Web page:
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Sustainable development of rainfed agriculture in India:

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  • Kerr, John M.
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    Abstract

    India's agricultural growth has been sufficient to move the country from severe food crises of the 1960s to aggregate food surpluses today. Most of the increase in agricultural output over the years has taken place under irrigated conditions. The opportunities for continued expansion of irrigated area are limited, however, so Indian planners increasingly are looking to rainfed, or unirrigated agriculture to help meet the rising demand for food projected over the next several decades. Given that rainfed agriculture should receive greater emphasis in public investments, a key issue is how much investment should be allocated among different types of rainfed agriculture. This paper addresses a wide variety of issues related to rainfed agricultural development in India. It examines the historical record of agricultural productivity growth in different parts of the country under irrigated and rainfed conditions, and it reviews the evidence regarding agricultural technology development and adoption, natural resource management, poverty alleviation, risk management, and policy and institutional reform. It presents background information on all of these topics, offering some preliminary conclusions and recommending areas where further research is needed. The analysis of agricultural productivity growth is based on district level data covering the Indo-Gangetic plains and peninsular India from 1956 to 1990.

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    Bibliographic Info

    Paper provided by International Food Policy Research Institute (IFPRI) in its series EPTD discussion papers with number 20.

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    Date of creation: 1996
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    Handle: RePEc:fpr:eptddp:20

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    Keywords: Rainfed farming.; India.; Agricultural growth.; Agricultural development India.;

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    1. Ravallion, Martin & Datt, Gaurav, 1995. "Growth and poverty in rural India," Policy Research Working Paper Series 1405, The World Bank.
    2. Ravallion, Martin & Datt, Gaurav & Chaudhuri, Shubham, 1991. "Higher wages for relief work can make many of the poor worse off : recent evidence from Maharashtra's"Employment Guarantee Scheme"," Policy Research Working Paper Series 568, The World Bank.
    3. McGuirk, Anya & Mundlak, Yair, 1991. "Incentives and constraints in the transformation of Punjab agriculture:," Research reports 87, International Food Policy Research Institute (IFPRI).
    4. Hazell, P. B. R. & Misra, V. N. & Hojjati, Behjat, 1995. "Role of terms of trade in Indian agricultural growth: a national and state level analysis," EPTD discussion papers 15, International Food Policy Research Institute (IFPRI).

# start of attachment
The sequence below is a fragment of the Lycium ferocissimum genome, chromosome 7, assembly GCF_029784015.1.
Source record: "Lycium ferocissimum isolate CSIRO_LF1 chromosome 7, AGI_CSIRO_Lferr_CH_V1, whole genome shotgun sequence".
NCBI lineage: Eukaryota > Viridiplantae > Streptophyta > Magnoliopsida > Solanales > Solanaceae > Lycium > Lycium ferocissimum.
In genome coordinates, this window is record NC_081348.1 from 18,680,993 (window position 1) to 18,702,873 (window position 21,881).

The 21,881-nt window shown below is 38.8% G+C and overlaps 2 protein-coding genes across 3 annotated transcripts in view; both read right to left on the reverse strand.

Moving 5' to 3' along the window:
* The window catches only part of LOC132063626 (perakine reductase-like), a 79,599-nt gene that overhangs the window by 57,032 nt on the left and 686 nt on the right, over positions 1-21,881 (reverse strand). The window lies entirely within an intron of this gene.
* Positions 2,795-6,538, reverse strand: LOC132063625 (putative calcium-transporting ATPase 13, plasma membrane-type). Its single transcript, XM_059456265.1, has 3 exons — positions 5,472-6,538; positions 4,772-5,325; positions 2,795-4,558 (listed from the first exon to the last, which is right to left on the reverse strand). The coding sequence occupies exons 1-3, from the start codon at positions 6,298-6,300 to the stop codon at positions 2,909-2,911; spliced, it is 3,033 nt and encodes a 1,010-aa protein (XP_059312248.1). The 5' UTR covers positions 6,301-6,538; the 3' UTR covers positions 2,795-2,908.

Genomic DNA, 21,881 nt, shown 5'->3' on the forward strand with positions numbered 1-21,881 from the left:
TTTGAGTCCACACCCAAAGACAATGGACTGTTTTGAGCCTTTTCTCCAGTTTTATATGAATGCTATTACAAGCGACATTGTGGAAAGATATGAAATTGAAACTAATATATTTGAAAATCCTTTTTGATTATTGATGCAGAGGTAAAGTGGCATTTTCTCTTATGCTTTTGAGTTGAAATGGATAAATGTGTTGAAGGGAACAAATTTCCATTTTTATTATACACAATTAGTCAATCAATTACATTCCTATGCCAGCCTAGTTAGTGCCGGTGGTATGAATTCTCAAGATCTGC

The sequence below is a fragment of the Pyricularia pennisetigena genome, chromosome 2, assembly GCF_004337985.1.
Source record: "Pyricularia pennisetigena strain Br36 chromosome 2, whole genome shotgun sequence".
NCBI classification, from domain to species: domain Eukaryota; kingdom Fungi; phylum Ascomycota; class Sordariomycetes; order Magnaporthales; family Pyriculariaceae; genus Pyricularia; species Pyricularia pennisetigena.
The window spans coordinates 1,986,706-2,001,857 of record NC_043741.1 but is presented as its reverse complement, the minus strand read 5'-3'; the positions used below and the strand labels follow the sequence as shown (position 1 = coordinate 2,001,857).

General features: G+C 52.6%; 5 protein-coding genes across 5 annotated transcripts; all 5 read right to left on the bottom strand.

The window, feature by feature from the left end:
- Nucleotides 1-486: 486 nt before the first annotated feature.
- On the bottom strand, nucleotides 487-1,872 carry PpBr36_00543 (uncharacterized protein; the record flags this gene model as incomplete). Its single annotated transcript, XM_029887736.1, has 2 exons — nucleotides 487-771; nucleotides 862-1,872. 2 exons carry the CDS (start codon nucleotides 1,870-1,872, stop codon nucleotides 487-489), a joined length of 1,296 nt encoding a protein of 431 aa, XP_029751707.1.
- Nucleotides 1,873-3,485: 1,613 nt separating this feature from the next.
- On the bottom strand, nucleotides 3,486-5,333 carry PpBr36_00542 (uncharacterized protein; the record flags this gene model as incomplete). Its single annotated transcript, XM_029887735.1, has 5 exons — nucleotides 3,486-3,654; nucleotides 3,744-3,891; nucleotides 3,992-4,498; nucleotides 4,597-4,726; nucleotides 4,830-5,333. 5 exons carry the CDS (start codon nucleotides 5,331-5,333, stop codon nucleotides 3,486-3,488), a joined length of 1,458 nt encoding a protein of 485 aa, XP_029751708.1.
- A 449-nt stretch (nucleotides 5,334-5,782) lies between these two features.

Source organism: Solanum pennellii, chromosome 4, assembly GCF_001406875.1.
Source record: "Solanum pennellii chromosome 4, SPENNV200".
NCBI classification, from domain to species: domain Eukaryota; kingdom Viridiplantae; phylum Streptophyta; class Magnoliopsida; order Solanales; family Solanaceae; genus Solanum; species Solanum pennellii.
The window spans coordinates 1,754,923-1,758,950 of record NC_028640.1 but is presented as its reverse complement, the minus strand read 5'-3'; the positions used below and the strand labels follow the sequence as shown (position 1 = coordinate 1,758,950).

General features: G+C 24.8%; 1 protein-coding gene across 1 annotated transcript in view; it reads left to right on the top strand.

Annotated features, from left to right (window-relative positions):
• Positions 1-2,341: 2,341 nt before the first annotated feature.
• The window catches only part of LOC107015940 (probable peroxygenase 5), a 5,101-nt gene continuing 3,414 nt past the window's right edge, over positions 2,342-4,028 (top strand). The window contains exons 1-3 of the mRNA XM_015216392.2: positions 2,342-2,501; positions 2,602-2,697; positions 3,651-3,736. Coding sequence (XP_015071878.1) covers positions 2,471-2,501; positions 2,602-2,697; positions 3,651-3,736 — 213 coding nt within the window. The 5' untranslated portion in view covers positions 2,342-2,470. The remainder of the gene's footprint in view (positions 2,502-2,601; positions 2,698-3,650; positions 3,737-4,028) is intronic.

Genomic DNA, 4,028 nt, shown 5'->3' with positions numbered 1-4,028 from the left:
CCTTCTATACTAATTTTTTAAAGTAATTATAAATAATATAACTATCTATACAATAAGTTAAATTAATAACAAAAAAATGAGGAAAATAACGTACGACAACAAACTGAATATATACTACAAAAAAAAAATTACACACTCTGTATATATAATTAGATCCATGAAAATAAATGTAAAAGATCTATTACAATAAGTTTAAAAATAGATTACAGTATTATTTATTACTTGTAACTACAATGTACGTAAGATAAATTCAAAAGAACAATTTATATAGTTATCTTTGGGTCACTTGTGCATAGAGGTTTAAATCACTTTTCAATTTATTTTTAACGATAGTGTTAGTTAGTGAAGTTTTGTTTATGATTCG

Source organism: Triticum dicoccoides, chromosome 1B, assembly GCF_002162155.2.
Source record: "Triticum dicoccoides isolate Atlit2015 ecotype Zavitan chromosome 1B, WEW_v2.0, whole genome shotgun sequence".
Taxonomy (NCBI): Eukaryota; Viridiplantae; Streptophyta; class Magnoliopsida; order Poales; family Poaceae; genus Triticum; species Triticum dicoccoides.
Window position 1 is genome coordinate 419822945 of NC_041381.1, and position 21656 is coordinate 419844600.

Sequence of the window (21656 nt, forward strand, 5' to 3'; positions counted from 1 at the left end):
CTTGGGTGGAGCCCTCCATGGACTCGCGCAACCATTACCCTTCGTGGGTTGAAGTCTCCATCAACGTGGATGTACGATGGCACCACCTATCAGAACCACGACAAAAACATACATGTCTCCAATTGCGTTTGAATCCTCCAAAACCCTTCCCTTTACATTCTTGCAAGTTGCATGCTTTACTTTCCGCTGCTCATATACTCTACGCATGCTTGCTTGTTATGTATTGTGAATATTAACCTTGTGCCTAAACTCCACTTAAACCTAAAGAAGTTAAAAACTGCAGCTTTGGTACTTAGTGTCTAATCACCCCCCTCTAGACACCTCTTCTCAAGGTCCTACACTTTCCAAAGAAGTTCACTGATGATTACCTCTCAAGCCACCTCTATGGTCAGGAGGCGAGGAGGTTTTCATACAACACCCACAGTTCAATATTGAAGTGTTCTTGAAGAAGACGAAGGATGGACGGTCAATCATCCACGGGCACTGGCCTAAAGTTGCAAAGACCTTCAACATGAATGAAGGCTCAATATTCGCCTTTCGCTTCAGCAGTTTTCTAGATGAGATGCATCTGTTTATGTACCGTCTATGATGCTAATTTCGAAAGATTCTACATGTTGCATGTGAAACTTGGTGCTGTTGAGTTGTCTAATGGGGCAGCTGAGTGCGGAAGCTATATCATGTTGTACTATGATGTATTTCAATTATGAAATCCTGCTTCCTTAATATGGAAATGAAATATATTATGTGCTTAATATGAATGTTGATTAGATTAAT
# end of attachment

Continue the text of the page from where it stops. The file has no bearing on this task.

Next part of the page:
5. Jodha, N.S., 1992. "Common Property Resources; A Missing Dimension of development Strategies," World Bank - Discussion Papers 168, World Bank.
    6. Pray, Carl E. & Ribeiro, Sharmila & Mueller, Rolf A. E. & Rao, P. Parthasarathy, 1991. "Private research and public benefit: The private seed industry for sorghum and pearl millet in India," Research Policy, Elsevier, vol. 20(4), pages 315-324, August.
    7. Rosegrant, Mark W. & Evenson, Robert E., 1995. "Total factor productivity and sources of long-term growth in Indian agriculture:," EPTD discussion papers 7, International Food Policy Research Institute (IFPRI).
    8. Ravindra H. Dholakia & Bakul H. Dholakia, 1993. "Growth of Total Factor Productivity in Indian Agriculture," Indian Economic Review, Department of Economics, Delhi School of Economics, vol. 28(1), pages 25-40, January.
    9. Krishna, Raj, 1982. "Some Aspects of Agricultural Growth, Price Policy and Equity in Developing Countries," Food Research Institute Studies, Stanford University, Food Research Institute, issue 03.
    10. Ravaillon, Martin & Datt, Gaurav, 1994. "How important to India's poor is the urban - rural composition of growth?," Policy Research Working Paper Series 1399, The World Bank.
    11. Binswanger, Hans P. & Khandker, Shahidur R. & Rosenzweig, Mark R., 1993. "How infrastructure and financial institutions affect agricultural output and investment in India," Journal of Development Economics, Elsevier, vol. 41(2), pages 337-366, August.
    12. Desai, Gunvant M., 1982. "Sustaining rapid growth in India's fertilizer consumption: a perspective based on composition of use," Research reports 31, International Food Policy Research Institute (IFPRI).
    13. Pender, John L. & Kerr, John M., 1996. "Determinants of farmers' indigenous soil and water conservation investments in India's semi-arid tropics:," EPTD discussion papers 17, International Food Policy Research Institute (IFPRI).
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    Cited by:
    1. Fan, Shenggen & Hazell, P. B. R., 1997. "Should India invest more in less-favored areas?:," EPTD discussion papers 25, International Food Policy Research Institute (IFPRI).
    2. Alsop, Ruth, 1998. "Coalitions and the organization of multiple-stakeholder action: a case study of agricultural research and extension in Rajasthan, India," EPTD discussion papers 34, International Food Policy Research Institute (IFPRI).
    3. Sharma, Bharat R. & Rao, K.V. & Vittal, K.P.R. & Ramakrishna, Y.S. & Amarasinghe, U., 2010. "Estimating the potential of rainfed agriculture in India: Prospects for water productivity improvements," Agricultural Water Management, Elsevier, vol. 97(1), pages 23-30, January.

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